Science Serving Maryland's Coasts

Student Research Publications

Cryptophyte algae are robbed of their organelles by the marine ciliate Mesodinium rubrum




Gustafson, D. E., D. K. Stoecker, M. D. Johnson, W. F. Van Heukelem, and K. Sneider*


Nature 405:1049-1052


Mesodinium rubrum (Lohmann 1908) Jankowski 1976 (= Myrionecta rubra) is a common photosynthetic marine planktonic ciliate which can form coastal red-tides. It may represent a 'species complex'(4,5) and since Darwin's voyage on the Beagle, it has been of great cytological, physiological and evolutionary interest. It is considered to be functionally a phytoplankter because it was thought to have lost the capacity to feed and possesses a highly modified algal endosymbiont. Whether M. rubrum is the result of a permanent endosymbiosis or a transient association between a ciliate and an alga is controversial. We conducted 'feeding' experiments to determine how exposure to a cryptophyte alga affects M. rubrum. Here we show that although M. rubrum lacks a cytostome (oral cavity)(8), it ingests cryptophytes and steals their organelles, and may not maintain a permanent endosymbiont. M. rubrum does not fall into recognized cellular or functional categories, but may be a chimaera partially supported by organelle robbery.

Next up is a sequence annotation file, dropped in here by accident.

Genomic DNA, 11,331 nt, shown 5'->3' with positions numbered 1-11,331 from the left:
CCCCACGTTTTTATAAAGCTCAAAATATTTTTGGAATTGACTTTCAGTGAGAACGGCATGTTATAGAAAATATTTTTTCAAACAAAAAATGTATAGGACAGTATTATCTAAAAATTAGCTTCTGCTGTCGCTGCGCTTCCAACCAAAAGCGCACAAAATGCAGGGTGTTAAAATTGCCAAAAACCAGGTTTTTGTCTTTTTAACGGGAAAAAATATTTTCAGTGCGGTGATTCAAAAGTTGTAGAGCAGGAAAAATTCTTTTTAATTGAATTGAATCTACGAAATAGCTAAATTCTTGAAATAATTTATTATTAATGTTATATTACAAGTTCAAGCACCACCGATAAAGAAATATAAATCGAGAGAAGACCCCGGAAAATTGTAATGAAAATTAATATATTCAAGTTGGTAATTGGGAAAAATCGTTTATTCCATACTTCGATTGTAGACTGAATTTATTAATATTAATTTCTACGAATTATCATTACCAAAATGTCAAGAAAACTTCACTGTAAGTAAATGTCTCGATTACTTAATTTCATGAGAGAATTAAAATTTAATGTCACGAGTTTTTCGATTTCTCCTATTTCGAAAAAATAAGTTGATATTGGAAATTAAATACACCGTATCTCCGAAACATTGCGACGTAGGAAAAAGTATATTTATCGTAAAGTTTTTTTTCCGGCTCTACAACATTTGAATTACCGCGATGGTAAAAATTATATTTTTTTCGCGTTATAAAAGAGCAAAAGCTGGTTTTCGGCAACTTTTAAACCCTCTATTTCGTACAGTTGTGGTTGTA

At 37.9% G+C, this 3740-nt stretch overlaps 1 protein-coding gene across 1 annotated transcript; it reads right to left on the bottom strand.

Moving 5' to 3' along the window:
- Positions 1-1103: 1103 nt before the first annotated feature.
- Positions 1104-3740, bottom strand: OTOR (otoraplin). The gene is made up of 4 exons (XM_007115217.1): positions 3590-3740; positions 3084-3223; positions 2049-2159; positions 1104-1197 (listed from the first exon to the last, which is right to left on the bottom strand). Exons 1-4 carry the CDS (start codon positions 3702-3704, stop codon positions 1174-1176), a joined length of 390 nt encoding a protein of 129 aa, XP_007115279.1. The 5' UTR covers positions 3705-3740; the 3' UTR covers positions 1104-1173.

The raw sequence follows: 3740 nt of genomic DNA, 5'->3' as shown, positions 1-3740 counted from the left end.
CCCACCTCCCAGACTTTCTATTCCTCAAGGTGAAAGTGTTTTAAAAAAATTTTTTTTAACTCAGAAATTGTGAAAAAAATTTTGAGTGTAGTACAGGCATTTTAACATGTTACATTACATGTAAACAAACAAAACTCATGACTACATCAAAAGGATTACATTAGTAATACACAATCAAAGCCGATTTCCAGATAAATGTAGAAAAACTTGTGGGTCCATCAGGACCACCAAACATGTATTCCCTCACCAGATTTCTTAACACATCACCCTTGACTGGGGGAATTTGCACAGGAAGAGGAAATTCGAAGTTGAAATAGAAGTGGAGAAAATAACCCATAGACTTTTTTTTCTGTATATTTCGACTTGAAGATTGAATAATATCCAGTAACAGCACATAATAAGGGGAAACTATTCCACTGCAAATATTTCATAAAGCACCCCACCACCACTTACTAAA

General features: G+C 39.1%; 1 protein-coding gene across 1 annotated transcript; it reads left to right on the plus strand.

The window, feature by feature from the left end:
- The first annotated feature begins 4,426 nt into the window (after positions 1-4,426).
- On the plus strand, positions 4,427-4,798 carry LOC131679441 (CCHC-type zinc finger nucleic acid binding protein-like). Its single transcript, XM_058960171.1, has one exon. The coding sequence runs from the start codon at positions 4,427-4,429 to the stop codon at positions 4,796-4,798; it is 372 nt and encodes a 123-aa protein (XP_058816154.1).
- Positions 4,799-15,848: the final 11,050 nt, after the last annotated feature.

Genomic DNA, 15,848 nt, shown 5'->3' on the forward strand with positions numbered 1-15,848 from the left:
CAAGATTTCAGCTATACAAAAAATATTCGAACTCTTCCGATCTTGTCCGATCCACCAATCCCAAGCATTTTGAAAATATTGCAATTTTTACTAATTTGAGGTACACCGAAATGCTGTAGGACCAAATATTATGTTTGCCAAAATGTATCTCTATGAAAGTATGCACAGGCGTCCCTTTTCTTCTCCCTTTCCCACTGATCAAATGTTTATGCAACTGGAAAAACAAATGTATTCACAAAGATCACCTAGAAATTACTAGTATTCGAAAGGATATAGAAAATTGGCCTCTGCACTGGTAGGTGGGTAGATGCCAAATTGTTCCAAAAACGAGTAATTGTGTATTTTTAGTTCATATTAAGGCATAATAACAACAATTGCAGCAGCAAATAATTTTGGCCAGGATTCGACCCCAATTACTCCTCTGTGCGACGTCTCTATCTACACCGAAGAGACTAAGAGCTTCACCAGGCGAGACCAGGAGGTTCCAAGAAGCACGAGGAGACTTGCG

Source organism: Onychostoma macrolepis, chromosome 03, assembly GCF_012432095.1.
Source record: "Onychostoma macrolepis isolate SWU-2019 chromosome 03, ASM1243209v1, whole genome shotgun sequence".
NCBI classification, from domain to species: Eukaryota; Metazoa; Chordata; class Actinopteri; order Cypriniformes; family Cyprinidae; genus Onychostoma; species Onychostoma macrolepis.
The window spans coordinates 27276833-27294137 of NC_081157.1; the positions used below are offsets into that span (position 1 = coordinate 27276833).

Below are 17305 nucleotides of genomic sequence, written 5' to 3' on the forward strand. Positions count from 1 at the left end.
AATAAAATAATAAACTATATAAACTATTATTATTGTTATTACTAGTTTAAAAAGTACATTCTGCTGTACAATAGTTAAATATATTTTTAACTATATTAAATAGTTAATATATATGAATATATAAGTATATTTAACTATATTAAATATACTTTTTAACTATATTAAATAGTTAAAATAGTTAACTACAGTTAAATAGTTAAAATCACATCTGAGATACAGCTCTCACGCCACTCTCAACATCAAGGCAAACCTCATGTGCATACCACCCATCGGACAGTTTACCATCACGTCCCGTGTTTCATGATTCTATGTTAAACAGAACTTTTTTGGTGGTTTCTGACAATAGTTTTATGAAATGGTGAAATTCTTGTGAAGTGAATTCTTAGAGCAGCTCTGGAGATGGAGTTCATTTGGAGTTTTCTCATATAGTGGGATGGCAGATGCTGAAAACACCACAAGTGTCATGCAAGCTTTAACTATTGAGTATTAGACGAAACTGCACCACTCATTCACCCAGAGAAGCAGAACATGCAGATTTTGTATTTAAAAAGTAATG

Diane Stoecker, Ph.D.


Kerri Sneider, Southampton College

The REU students are indicated with an asterisk (*).